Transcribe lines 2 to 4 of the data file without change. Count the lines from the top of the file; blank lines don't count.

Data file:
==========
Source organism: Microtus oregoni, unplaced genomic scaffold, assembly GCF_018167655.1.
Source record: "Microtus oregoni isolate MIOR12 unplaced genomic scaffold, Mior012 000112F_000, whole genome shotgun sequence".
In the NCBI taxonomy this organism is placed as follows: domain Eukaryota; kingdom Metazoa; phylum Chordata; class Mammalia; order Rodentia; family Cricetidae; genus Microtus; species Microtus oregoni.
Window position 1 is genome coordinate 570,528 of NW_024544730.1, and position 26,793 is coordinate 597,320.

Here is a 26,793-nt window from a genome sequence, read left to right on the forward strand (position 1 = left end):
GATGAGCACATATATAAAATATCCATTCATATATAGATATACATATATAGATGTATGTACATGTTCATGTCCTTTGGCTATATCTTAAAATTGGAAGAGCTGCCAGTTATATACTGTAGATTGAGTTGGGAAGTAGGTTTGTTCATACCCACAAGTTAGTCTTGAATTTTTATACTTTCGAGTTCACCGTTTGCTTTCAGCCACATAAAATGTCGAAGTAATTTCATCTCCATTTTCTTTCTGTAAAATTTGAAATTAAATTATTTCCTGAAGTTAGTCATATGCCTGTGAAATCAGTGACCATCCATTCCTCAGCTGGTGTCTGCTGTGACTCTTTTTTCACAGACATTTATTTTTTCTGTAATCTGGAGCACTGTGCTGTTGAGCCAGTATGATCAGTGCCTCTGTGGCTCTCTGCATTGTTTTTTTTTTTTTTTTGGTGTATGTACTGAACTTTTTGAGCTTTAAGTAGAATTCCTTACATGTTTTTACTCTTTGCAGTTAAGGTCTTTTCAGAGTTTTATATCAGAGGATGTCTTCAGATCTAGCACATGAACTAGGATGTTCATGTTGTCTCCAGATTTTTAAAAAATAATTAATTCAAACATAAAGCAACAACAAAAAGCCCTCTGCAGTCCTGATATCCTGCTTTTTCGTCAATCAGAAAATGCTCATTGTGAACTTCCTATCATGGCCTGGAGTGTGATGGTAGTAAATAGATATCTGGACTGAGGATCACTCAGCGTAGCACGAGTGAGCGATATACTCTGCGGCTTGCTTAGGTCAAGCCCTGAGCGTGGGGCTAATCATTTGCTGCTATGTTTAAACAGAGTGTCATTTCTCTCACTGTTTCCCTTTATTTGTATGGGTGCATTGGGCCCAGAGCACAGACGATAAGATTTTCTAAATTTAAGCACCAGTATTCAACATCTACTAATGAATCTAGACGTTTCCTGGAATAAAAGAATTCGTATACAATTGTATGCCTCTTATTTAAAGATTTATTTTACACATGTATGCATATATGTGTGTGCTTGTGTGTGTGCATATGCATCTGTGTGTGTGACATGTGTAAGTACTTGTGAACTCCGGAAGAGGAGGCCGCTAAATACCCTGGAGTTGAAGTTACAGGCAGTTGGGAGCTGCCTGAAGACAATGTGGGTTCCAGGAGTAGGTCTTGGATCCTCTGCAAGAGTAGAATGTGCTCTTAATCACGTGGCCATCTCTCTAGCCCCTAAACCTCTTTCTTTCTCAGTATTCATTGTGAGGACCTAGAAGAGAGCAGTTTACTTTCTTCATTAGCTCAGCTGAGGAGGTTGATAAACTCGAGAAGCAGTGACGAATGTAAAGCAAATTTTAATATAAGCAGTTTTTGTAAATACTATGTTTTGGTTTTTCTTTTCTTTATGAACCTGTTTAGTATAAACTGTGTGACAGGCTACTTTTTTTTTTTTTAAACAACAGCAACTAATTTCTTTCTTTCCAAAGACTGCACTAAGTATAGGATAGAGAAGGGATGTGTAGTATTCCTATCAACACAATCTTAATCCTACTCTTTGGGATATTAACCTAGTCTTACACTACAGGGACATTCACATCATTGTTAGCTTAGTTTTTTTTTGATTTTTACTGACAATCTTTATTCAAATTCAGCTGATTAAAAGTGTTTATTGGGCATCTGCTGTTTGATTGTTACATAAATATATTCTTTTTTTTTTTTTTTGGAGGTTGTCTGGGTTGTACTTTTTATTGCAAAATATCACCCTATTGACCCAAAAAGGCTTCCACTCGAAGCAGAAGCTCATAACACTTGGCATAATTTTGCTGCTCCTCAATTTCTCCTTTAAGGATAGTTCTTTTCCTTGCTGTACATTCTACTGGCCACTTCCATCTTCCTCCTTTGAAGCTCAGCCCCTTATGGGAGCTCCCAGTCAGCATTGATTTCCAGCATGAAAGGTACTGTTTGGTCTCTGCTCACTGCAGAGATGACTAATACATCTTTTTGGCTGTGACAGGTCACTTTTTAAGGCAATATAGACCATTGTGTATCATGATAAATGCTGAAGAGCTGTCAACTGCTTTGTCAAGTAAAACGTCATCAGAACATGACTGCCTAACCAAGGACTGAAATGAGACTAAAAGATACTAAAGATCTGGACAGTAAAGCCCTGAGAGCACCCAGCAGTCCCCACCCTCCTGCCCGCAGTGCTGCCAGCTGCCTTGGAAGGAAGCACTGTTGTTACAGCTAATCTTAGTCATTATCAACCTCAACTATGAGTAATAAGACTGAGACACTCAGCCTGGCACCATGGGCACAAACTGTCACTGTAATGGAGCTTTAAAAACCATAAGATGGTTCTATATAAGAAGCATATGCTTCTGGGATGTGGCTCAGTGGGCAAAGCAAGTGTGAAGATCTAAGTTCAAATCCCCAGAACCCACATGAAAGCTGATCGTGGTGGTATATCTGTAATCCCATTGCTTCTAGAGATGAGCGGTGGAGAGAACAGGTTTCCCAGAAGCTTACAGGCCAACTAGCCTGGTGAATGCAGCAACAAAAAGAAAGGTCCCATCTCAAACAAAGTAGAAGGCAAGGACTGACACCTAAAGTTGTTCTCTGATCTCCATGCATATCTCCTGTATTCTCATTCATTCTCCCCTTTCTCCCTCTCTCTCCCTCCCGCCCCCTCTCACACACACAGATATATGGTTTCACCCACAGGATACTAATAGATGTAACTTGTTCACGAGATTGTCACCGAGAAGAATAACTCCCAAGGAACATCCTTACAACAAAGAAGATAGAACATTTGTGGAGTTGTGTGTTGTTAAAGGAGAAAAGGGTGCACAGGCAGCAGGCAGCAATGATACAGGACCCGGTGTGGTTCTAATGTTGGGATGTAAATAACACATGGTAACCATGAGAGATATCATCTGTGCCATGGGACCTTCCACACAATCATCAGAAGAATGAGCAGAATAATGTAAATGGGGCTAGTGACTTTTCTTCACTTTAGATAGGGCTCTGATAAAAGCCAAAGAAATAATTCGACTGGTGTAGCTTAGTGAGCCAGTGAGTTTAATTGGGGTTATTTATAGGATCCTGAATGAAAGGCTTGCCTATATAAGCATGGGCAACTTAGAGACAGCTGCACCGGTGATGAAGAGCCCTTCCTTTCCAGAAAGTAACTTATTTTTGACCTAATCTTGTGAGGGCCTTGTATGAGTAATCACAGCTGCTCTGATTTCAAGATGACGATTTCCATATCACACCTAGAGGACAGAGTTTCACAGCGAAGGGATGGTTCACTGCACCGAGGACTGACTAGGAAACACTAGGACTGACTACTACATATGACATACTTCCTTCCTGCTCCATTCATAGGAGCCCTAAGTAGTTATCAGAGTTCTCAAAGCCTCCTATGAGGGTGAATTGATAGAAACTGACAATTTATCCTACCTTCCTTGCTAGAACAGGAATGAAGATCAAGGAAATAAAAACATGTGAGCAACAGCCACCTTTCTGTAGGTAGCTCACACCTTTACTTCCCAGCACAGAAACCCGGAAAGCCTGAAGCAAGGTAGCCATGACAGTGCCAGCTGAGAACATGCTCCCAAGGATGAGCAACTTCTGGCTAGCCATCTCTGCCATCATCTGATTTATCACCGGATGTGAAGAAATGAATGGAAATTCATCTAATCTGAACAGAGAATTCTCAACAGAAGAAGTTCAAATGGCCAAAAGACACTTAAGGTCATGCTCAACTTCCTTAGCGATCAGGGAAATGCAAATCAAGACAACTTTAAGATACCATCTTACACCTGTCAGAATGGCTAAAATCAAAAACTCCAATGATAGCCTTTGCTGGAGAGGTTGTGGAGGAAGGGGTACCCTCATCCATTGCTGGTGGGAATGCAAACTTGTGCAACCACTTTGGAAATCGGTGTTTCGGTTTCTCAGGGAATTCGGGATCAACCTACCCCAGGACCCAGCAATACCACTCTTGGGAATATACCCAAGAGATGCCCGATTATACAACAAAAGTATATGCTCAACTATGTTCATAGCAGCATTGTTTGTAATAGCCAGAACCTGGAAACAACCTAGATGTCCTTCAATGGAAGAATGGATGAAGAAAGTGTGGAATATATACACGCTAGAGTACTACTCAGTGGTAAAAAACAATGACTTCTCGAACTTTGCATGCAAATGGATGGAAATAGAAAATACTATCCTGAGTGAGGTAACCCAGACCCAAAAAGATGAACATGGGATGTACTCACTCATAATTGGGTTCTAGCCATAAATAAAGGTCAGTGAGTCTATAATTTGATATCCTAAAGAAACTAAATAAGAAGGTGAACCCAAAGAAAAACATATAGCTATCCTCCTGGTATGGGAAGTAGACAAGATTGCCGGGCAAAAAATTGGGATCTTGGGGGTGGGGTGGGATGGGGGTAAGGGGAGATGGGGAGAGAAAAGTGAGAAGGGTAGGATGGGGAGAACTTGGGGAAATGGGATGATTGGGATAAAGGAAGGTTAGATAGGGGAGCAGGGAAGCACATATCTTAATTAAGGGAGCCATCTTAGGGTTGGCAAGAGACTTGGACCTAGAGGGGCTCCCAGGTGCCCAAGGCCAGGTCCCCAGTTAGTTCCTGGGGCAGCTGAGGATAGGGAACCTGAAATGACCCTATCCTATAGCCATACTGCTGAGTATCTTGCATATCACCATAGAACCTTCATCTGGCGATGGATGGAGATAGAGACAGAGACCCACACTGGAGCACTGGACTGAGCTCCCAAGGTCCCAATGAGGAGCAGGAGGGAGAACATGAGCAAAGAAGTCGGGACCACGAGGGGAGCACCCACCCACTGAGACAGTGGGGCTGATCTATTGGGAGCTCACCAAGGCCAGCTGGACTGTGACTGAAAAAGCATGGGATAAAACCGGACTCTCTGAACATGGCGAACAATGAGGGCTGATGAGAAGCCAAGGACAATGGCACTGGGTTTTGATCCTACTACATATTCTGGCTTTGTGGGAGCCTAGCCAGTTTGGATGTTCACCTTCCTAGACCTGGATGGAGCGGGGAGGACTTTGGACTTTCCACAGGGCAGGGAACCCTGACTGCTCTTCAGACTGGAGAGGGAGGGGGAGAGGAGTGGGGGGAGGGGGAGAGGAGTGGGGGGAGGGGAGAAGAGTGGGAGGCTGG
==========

Source record: "Microtus oregoni isolate MIOR12 unplaced genomic scaffold, Mior012 000112F_000, whole genome shotgun sequence".
In the NCBI taxonomy this organism is placed as follows: domain Eukaryota; kingdom Metazoa; phylum Chordata; class Mammalia; order Rodentia; family Cricetidae; genus Microtus; species Microtus oregoni.
Window position 1 is genome coordinate 570,528 of NW_024544730.1, and position 26,793 is coordinate 597,320.